With easy-paced runs as a backbone of one’s running routine, high intensity workouts (Zone 4 or 5) - bring significant benefits. Interval or HIIT training (very hard effort, VO2 max) is where short bursts of intense effort are alternated with recovery periods to develop speed and power. Longer duration tempo runs, where you sustain a 'comfortably hard' pace (Zone 4) for an extended period (say 30 minutes to an hour), enhance cardiovascular fitness, improve running economy and boost your overall speed.
Both workouts, HIIT and tempo, have their own benefits. It is crucial to gradually introduce these workouts and listen to your body to avoid burnout or injury.
Top coach Joe Friel explains further:
The Role of Recovery: Listen to Your Body
In the pursuit of a healthier lifestyle through exercise, recovery must not be underestimated. As we age, recovery becomes even more vital than when we were in our 20s. Adequate sleep, proper nutrition and active recovery days between intense workouts are essential. Middle-aged bodies require more time to repair and bounce back, so prioritising self-care aids in preventing injuries and maintaining consistent progress.
If you are still feeling tired from the last run, take a day off or slow jog for half an hour, no more. Consider recovery as an active part of training.
Use a Whole Person Approach
Listen to your body's cues and provide it with the respect that it deserves. If you are trying to manage your weight, don’t limit your calories and potentially burnout. Support your active lifestyle with proper nutrition and hydration. Sleep is a vital part of the recovery process, and likely the exercise will help you to sleep better too. This is all part of a positive, cascading effect in health, when one or two areas of health improve others are likely to improve as well.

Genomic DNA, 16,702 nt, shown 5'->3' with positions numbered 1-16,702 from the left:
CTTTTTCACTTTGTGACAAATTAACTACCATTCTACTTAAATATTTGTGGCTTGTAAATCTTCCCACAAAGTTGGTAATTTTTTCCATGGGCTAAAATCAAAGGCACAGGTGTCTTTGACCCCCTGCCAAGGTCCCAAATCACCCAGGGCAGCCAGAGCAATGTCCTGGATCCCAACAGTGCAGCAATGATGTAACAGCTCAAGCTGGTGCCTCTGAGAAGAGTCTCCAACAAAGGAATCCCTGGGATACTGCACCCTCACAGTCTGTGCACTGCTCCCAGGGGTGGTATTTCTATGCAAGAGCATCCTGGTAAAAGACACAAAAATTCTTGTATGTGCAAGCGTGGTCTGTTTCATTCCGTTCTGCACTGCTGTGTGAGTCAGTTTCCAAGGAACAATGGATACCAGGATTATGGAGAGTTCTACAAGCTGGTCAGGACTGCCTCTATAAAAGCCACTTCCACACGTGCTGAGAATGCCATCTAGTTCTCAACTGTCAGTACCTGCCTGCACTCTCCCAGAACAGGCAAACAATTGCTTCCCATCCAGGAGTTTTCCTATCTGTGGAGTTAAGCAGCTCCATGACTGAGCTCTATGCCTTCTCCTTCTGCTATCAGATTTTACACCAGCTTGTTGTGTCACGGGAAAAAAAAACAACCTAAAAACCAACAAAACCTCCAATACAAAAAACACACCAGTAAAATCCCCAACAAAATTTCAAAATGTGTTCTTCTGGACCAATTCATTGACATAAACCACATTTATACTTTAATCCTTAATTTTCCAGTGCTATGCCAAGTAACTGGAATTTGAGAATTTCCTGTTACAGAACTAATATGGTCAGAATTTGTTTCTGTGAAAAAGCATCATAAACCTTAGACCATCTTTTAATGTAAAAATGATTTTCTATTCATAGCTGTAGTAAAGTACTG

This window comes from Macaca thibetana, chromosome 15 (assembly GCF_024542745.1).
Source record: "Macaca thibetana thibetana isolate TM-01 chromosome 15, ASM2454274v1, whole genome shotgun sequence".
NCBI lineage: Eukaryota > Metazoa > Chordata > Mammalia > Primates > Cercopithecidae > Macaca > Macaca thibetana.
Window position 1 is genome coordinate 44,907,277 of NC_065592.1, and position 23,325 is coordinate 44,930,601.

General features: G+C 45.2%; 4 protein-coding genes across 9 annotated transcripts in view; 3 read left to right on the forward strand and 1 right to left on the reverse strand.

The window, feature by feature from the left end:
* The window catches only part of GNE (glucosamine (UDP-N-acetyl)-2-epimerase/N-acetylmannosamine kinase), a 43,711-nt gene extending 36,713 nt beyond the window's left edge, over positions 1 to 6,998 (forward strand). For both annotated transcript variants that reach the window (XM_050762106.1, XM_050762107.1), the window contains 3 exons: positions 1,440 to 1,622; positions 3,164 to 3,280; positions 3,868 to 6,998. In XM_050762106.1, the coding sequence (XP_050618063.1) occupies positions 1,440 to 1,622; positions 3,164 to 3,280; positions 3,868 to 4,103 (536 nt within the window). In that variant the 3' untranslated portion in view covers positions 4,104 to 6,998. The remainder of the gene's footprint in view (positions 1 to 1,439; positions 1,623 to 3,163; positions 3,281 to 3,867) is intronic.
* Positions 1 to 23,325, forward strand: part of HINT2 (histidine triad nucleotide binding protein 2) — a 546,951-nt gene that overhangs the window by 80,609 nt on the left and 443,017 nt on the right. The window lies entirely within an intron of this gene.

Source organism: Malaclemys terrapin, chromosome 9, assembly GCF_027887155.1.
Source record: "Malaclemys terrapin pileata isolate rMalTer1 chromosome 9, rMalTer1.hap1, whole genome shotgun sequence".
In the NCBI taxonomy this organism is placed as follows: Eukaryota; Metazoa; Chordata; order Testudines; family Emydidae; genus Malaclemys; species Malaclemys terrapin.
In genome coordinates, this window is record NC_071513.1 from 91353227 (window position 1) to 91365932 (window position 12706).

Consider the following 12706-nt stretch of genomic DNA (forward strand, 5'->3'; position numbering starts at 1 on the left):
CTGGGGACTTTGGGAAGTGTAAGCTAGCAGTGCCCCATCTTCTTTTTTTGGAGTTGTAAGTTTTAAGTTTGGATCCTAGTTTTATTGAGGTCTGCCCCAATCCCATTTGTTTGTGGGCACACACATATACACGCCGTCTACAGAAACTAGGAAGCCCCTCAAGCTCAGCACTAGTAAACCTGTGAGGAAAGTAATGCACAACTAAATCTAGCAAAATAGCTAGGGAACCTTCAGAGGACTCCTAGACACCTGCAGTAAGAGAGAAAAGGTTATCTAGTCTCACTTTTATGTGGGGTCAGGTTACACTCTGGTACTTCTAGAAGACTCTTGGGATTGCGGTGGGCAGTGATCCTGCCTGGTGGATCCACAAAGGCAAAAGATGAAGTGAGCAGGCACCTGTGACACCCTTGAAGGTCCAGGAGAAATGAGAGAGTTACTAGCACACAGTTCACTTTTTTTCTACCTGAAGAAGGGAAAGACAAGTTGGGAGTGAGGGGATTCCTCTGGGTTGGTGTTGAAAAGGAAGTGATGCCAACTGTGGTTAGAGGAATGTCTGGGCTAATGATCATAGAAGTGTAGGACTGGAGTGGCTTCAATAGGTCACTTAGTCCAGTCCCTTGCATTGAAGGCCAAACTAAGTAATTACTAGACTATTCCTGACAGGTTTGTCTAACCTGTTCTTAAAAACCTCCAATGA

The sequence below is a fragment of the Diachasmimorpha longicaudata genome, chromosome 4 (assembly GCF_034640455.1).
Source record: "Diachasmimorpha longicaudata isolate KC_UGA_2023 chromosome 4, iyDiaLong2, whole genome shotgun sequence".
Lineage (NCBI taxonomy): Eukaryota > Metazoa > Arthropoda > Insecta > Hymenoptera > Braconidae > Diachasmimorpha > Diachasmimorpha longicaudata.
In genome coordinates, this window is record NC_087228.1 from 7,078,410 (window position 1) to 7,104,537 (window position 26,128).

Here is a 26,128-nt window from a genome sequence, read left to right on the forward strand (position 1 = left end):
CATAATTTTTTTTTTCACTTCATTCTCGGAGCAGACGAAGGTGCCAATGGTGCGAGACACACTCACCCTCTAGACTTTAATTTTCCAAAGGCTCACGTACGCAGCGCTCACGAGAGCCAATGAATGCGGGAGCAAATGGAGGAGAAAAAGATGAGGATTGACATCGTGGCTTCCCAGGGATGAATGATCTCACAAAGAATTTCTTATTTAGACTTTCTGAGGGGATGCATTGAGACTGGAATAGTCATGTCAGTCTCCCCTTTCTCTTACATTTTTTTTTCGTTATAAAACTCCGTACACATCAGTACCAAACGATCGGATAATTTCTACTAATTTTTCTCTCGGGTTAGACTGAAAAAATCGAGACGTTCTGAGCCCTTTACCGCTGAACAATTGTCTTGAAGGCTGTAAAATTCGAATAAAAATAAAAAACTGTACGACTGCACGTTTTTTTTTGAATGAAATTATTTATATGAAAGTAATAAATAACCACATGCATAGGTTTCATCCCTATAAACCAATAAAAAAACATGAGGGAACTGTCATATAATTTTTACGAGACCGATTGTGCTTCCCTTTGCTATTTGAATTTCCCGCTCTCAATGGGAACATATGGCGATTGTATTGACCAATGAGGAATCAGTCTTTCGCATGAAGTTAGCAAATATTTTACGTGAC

Balance your running with strength training, consider mobility work or even learning a new skill like tai chi. For long-term health it pays dividends to have a well rounded exercise and activity programme. Dance, cycle, swim, climb, play tennis, shoot arrows - they all count towards health!
I cannot stress the importance of tracking your exercise, diet and how you feel on a daily or weekly basis. This information can play a pivotal role in achieving long-term goals. Don't simply rely on your phone or app to track your exercise data, it is worthwhile to keep a health journal to track your progress.
Running should be fun. At times hard work but never a chore. It takes time to develop running as a skill. Most people, when they start or restart, run far too hard for their level of fitness especially during the first month. Walking, jogging and not “pushing-it” is by far the safest way to proceed and find out if there are any underlying problems caused by years of neglect.
For me running offers a therapeutic escape, 80% of the time. A time to reflect, release stress and to enjoy. The remaining 20% is just plain hard (or, very hard) and that in itself brings a sense of accomplishment and, dare I say it, fun!
Running, cardiovascular exercise, addresses one of the pillars of health. What else can you focus on to maximise your health and longevity?